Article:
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Democratic Change and Crime Control
in Lithuania: Compiling New
Dr. Aleksandras Dobryninas
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As it was shown in this study, the development of democratic principles in Lithuanian society is challenged with difficulties created by crime situation. From the one hand, crime growth is inevitable price for the transition from authoritarian state to democratic one, from planned economy to free market economy. From another hand, it is a measure of disorder of society, inability of governmental institutions to find proper means for crime control and prevention. These factors could seriously demoralize society, and create authoritarian tendency among population. In Lithuania crime growth goes hand in hand with public dissatisfaction in democratic system, country development, protection of human rights.
In this context it is extremely important to turn attention to various kinds of systems of knowledge about crime in society, to set their structure, to learn their influence on the development of democratic institution of crime control and prevention.
Three systems of knowledge about crime in Lithuania (criminological discourses) have different sources and play unlike roles in society. Professional criminological discourse of academicians and lawyers inherits previous Soviet tradition, but at the same time opens to the Western democratic influence. Its development faces troubles because of absence of elaborated educational network, lack of resources for independent research, weak demand of the professional criminological knowledge in the society.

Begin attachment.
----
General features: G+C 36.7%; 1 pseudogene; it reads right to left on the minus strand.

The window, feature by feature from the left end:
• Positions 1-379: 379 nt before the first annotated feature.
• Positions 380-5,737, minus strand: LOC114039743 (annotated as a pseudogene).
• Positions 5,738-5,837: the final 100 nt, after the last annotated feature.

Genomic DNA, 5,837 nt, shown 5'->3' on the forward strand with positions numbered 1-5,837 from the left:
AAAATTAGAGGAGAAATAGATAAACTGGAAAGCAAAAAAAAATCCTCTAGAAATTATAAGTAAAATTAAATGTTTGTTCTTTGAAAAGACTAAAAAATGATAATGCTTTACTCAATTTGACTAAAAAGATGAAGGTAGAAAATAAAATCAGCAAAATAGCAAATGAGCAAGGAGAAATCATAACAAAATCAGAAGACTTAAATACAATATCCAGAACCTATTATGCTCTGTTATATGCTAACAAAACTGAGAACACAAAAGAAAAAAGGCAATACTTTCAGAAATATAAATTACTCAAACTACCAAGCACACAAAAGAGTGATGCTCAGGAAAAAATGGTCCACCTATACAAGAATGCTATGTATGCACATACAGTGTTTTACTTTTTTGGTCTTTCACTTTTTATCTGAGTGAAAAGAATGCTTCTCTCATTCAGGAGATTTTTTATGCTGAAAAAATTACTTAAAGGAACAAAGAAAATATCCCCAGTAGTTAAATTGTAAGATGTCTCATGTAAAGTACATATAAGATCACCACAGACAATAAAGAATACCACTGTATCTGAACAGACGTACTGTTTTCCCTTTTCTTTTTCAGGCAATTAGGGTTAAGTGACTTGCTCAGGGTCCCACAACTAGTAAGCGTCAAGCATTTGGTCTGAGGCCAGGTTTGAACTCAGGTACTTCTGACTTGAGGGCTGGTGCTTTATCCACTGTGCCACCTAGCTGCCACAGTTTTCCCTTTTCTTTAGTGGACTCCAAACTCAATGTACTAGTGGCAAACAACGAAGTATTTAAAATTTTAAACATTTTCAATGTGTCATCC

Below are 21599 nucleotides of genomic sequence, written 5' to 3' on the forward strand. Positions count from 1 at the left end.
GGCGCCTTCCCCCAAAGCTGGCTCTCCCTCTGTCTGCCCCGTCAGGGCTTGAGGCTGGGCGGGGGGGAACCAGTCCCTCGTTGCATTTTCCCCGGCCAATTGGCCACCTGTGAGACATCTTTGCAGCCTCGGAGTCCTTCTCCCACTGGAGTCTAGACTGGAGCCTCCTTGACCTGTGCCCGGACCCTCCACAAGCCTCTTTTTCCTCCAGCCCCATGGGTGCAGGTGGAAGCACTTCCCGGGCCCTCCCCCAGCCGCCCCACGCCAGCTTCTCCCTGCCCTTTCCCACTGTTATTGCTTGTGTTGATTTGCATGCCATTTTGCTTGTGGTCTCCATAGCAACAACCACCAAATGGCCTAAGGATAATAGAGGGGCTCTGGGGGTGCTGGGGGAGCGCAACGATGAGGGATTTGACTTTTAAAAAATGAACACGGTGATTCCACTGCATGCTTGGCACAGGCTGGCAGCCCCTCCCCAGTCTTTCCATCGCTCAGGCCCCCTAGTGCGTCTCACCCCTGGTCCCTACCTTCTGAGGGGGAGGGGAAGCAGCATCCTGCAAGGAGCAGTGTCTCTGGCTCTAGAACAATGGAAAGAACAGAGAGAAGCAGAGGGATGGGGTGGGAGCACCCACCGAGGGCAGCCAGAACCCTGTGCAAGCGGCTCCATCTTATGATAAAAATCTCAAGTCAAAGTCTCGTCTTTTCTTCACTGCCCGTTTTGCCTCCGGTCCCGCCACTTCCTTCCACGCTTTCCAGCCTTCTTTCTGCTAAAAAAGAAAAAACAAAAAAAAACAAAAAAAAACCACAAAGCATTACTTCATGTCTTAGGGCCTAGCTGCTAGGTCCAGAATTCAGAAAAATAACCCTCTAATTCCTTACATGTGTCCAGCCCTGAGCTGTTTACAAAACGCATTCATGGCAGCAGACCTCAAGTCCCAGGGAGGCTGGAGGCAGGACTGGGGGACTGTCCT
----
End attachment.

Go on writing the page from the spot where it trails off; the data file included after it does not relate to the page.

Public criminological discourse, that is maintained by commercialized crime news, creates distorted image of crime situation in society. Mass media, despite its positive role in informing and monitoring crime situation, became one of the main producer of crime myths. It creates tight psychological atmosphere in Lithuanian society, when majority of population, being affected by fear of crime, requires fast and effective methods in 'combating criminality'.
Political criminological discourse has appeared only recently. In this discourse one could find at least two opposite rhetoric: first one -- oriented to control and preventive mechanisms of Western democratic societies, and second -- oriented to the previous war methods of combating crime. It is not easy to determine and localize strictly this rhetoric, because political area is a field of political competition, and opponents are eager to dramatize situation and way of its improvement. Nevertheless, exploitation of war rhetoric in society, which majority shares authoritarian socialist orientation, could seriously and negatively influence not only implementation of democratic principles in national criminal policy, but -- development of democratic institutions as well.
Discourse is enough flexible and subtle symbolic form of invisible power. The same could be said about various kinds of criminological discourses in Lithuania. Of course, the process of their compiling should be carefully investigated. New elections of Seimas, from one hand, and strenghtening general political country's orientation to the West, from another hand, without doubt, could bring new light on strategy and tactics that are used in political criminological discourse, on its relationship with professional and public knowledge about crime.